The Argument for Muslim Women as Religious Leaders

The argument for Muslim women as potential religious leaders, however, finds contextual support in Islamic texts. Um Salama, a woman of the Prophet's time, was a religious authority as was A'isha, the Prophet's wife. "According to El Fadl, 'About 30% (if not more) of Islamic jurisprudence was created by these two women.'"[4] The Muslim Women's League (MWL) cites, furthermore, that for Sunni Muslims, a large part of hadith literature (a narration about the life of the Prophet) is based on the testimony of one of the Prophet's wives, A'isha (his favorite). For Shi'ite Muslims, there is a similar sense of importance connected to hadith narrated from Fatima, the prophet's daughter.[5] Examples such as these were referenced in papers by the Muslim Women's League in 1995 in preparation for its participation in the United Nations' 4th World Conference on Women. The MWL also notes that the Qur'an does not have much to say on the issue of women leading prayer, except for one example in the Traditions compiled by Abu Dawud. In it, Prophet Muhammed instructed Umm Waraqa bint Abdullah to lead her household and its inhabitants, which included at least one man, in prayer because she was the most knowledgeable Qur'anic scholar in her community.[6] Many Islamic traditionalists, however, dismiss such evidence and cite Um Salama and A'isha as exceptions to the patriarchal standard. They note that because no woman today is close to the Prophet as Um Salama and A'isha were, no woman is comparable.

Adapting Islam in the West: Dr. Wadud's Perspective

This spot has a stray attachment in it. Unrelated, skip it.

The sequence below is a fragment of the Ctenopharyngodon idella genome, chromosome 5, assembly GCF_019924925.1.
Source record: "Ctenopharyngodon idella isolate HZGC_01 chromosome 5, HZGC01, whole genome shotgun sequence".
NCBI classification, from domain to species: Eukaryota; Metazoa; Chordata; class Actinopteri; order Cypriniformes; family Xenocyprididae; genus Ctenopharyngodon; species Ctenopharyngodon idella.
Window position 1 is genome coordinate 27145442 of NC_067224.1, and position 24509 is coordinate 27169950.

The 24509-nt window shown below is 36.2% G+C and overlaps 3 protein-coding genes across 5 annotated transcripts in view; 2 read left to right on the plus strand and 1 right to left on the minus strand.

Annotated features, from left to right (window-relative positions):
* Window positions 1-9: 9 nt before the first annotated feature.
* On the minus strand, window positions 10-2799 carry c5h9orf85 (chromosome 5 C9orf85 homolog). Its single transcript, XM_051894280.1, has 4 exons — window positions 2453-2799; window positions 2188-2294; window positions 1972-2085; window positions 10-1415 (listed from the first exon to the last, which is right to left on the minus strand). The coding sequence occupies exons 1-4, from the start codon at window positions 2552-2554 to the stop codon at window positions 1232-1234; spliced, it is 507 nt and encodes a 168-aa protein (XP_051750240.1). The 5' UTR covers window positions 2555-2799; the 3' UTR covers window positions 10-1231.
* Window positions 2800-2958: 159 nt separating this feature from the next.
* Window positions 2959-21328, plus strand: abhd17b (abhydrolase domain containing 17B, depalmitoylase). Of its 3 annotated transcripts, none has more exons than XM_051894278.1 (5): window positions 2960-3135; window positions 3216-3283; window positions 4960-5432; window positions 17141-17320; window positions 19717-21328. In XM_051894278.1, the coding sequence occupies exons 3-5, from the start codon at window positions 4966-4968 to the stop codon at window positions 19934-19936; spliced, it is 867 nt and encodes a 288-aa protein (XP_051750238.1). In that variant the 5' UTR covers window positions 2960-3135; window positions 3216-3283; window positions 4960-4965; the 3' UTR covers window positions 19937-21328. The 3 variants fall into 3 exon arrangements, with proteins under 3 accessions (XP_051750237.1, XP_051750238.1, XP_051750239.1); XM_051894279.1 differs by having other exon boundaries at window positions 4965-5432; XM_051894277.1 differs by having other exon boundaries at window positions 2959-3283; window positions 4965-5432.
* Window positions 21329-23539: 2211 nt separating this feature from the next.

Traditional interpretations of Islam face challenges in the US where women's suffrage movements and advocacy for social equality comprise a significant portion of recent history. Moreover, the Islamic faith in general has become subject to premature assumptions due to the 9/11 terrorist attacks committed by an isolated group of fundamentalist Muslims. In the Pluralism Project's CD-Rom On Common Ground: World Religions in America, Dr. Wadud reflects on the image of Islam in the West: “[T]he funny thing is that in America, people know less about what the Qur'an says than they know anything else about Islam. The sad thing is that Muslims know more about a lot of stuff than they know about the Qur'an...They know tradition, culture, lies, history; they don't know the book.” Wadud seeks to correct this imbalance in her work as both a teacher and an activist.

The On Common Ground profile of Dr. Wadud notes that she adopted Islam at age 20. She had been raised Methodist, but after living in a Buddhist community for a year (which expanded her spiritual understanding) and receiving a Qur'an, she converted to Islam. Islam has since remained at the center of her life. Wadud is also quoted as emphasizing, “Islam clarified for me that no, I don't have to turn the other cheek to oppression. I can stand up for what is just and what is right. It doesn't mean that I have to violently resist, but it does mean that I'm allowed to say, 'I don't go for that. I don't have to go for that. That's not how God intended it, that's not a part of basic humanity." Refusing to 'turn the other cheek to oppression' has translated into Wadud's role as a core member of Sisters in Islam, a social advocacy group that promotes gender equality and challenges sexism within the Islamic faith. An alternative interpretation of the Qur'an, one that incorporates the female voice, is also explored in Wadud's book, Qur'an and Woman: Rereading the Sacred Text from a Woman's Perspective.